No matter how you slice it, Stanford football has arrived. Though we've since assumed all the trappings of a football powerhouse – the three straight runner-up finishes in Heisman voting, the two straight BCS bowl berths and top-10 finishes, the top-ten 2012 recruiting class, or the eminent graduation of top pro prospect of the last decade – it wasn't that long ago that Stanford football was an afterthought.
On December 19, 2006, new athletic director Bob Bowlsby hired Jim Harbaugh, a former star quarterback, but an unproven coach who had never worked at the FBS level. The rest, as they say, was history.
We are pleased to present Stanford football's 40 most memorable moments, trends, games and personalities from the magical five-plus years that followed that December 2006 announcement.
31. Whale watching
Stanford starts recruiting at an elite level
It would be safe to say that, in the years immediately preceding Jim Harbaugh's arrival, Stanford football signed less than its fair share of star high school prospects. If you go back long enough, you'll hear that Ty Willingham, for all his successes as a coach, was a lazy recruiter. Then came Buddy Teevens, who admittedly was a good recruiter at first, as several of the signees from early in his tenure ended up making All-Conference; a few are enjoying a cup of coffee the League. But when Teevens couldn't win despite decent talent, he would be neither a stud recruiter nor on the Farm for much longer.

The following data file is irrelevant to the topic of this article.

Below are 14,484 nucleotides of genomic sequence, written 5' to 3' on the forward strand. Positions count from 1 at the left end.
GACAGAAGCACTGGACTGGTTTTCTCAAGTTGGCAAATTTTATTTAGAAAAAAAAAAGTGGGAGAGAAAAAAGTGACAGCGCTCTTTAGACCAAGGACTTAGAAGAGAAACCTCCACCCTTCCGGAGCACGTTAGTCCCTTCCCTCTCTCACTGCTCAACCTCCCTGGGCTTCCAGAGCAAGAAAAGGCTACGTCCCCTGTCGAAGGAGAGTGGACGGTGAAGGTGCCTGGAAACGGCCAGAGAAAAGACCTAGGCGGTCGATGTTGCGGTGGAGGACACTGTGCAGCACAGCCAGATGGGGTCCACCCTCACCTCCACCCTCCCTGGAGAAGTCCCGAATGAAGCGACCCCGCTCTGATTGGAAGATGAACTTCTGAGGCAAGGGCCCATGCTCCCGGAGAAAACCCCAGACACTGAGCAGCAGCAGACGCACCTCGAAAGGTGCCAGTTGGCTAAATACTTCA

Then came the Walt Harris regime. Hard to win when you're personally uninspiring, have lost the respect of the team, do not understand the uniqueness that is Stanford, are winning only a few times each season and are operating under a stringent Dean of Admissions. (Other than that, Mrs. Lincoln…) So the top-end guys were few and far between.
2005 brought Ekom Udofia and the Homerian epic that was Erik Lorig's recruitment. (For newer Booties, the tight end dragged it out past Signing Day and well into spring, and every day seemingly brought a new twist or turn. In fact, if memory serves, his dog ultimately influenced his decision to come to the Farm. Hey, whatever works.) Levirt Griffin and Sione Fua, now of the Carolina Panthers, were among the few highly-ranked 2006 signees. The 2007 class was probably the low of the low, with no five-stars and four-star guys Kellen Kiilsgard, who saw the baseball diamond more than he would ever see the gridiron, and Matt Masifilo. The kicker, pardon the pun, is that the highest-rated guy in the class was actually a kicker, four-star David Green. Never a good sign. (Of course, the lowest-rated guy in that lowest-rated class was Jeremy Stewart, so go figure.)